On May 10, 2021, the Department of Health and Human Services (“HHS”) announced that— consistent with the Supreme Court’s decision in Bostock v. Clayton County, 140 S. Ct. 1731 (2020), and Title IX of the Education Amendments of 1972—HHS’s Office of Civil Rights (“OCR”) will interpret and enforce the prohibition on discrimination on the basis of sex under Section 1557 of the Patient Protection and Affordable Care Act to include: (1) discrimination on the basis of sexual orientation; and (2) discrimination on the basis of gender identity. OCR is responsible for enforcing Section 1557 and regulations issued thereunder, which prohibit discrimination on the basis of race, color, national origin, sex, age, or disability in covered health programs or activities. HHS stated that its interpretation will guide OCR in processing complaints and conducting investigations, but does not itself determine the outcome of any particular care or set of facts.
The announcement comes less than a year after the Supreme Court’s decision in Bostock, which held that Title VII of the Civil Rights Act of 1964’s prohibition on employment discrimination based on sex encompasses discrimination based on sexual orientation and gender identity. Bostock held that the plain meaning of “because of sex” in Title VII necessarily includes discrimination because of sexual orientation and gender identity.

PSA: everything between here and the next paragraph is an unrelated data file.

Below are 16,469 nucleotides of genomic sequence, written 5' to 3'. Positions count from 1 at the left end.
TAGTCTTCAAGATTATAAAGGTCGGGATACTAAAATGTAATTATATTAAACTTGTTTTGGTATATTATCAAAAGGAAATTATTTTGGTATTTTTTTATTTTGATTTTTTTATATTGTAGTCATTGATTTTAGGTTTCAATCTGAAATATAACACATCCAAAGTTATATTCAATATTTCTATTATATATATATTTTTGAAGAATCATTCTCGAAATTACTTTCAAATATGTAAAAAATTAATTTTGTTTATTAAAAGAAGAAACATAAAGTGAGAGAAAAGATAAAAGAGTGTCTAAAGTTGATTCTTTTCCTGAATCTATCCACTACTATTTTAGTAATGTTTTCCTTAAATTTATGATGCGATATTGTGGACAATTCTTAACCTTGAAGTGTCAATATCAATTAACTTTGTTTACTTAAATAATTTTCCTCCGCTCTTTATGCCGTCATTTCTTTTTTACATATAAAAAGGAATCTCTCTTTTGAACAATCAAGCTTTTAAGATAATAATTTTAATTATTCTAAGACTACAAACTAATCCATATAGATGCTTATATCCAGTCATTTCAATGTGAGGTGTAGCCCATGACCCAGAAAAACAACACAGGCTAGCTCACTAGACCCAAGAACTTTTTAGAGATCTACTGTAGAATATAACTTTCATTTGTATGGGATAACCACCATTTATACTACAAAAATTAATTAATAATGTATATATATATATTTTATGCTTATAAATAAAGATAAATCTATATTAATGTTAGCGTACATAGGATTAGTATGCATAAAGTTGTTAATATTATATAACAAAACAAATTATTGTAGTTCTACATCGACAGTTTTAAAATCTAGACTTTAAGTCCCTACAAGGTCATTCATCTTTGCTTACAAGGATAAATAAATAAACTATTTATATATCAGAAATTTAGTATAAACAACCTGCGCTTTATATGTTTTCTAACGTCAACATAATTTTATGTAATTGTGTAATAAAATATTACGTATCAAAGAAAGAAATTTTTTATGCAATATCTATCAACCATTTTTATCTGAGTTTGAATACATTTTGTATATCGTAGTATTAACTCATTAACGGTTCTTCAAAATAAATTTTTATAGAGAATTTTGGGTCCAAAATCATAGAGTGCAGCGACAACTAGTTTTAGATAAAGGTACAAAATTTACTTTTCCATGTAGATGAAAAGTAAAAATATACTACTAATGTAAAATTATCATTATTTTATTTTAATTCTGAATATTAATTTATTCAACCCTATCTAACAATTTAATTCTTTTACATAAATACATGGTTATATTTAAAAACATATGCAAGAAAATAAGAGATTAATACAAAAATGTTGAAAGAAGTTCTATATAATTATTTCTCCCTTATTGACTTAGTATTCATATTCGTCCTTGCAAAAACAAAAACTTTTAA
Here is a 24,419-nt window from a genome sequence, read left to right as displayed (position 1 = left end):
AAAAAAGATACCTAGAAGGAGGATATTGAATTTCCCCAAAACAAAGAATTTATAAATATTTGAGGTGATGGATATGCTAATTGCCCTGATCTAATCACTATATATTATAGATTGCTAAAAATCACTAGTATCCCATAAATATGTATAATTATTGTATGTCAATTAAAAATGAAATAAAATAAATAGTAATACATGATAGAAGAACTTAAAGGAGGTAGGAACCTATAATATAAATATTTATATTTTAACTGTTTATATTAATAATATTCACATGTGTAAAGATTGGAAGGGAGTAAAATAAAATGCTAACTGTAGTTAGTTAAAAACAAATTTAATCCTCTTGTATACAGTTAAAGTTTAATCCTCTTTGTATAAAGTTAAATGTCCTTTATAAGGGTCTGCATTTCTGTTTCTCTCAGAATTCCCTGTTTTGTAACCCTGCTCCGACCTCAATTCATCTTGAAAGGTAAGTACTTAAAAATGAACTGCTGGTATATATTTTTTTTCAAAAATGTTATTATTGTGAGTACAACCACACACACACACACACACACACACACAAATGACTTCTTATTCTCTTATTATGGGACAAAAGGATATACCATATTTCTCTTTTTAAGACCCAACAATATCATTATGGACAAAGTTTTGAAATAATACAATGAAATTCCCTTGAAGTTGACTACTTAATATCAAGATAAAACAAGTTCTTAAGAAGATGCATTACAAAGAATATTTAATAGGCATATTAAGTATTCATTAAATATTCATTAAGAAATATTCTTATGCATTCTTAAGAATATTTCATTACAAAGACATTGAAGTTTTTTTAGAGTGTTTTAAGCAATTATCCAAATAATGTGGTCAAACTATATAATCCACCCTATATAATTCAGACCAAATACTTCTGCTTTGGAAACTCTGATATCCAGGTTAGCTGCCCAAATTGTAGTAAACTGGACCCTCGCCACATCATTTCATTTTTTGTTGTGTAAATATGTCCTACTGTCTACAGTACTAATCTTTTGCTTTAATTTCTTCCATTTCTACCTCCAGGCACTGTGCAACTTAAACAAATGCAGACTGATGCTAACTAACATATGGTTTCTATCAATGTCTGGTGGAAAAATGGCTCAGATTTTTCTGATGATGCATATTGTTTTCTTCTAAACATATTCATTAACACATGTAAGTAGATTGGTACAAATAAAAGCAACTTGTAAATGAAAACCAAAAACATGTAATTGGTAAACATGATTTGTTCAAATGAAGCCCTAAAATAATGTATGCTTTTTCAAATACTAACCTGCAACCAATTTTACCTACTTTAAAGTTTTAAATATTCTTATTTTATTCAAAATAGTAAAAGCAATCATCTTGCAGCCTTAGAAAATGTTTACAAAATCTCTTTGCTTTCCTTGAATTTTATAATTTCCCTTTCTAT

As we previously reported, OCR’s implementation of the Section 1557 regulations and the impact of Bostock have been contested in federal courts across the country. But since Bostock, two federal circuits have concluded that the plain language of Title IX’s prohibition on sex discrimination must be read similarly. Moreover, on March 26, 2021, the Civil Rights Division of the Department of Justice issued a memorandum to Federal Agency Civil Rights Directors and General Counsel concluding that the Supreme Court’s reasoning in Bostock applies to Title IX.
As part of HHS’s recent announcement, Secretary of Health and Human Services Xavier Becerra stated: “The Supreme Court has made clear that people have a right not to be discriminated against on the basis of sex and receive equal treatment under the law, no matter their gender identity or sexual orientation. That’s why [on May 10] HHS announced it will act on related reports of discrimination[.]” The announcement observed that “discrimination in health care impacts health outcomes” and noted that “[r]esearch shows one quarter of LGBTQ people who faced discrimination postponed or avoided receiving needed medical care for fear of further discrimination.”
In enforcing Section 1557, OCR stated that it will comply with the Religious Freedom Restoration Act and all other legal requirements, as well as all applicable court orders that have been issued in litigation involving the Section 1557 regulations.
We will continue to monitor developments related to HHS’s announcement and their impact on covered entities.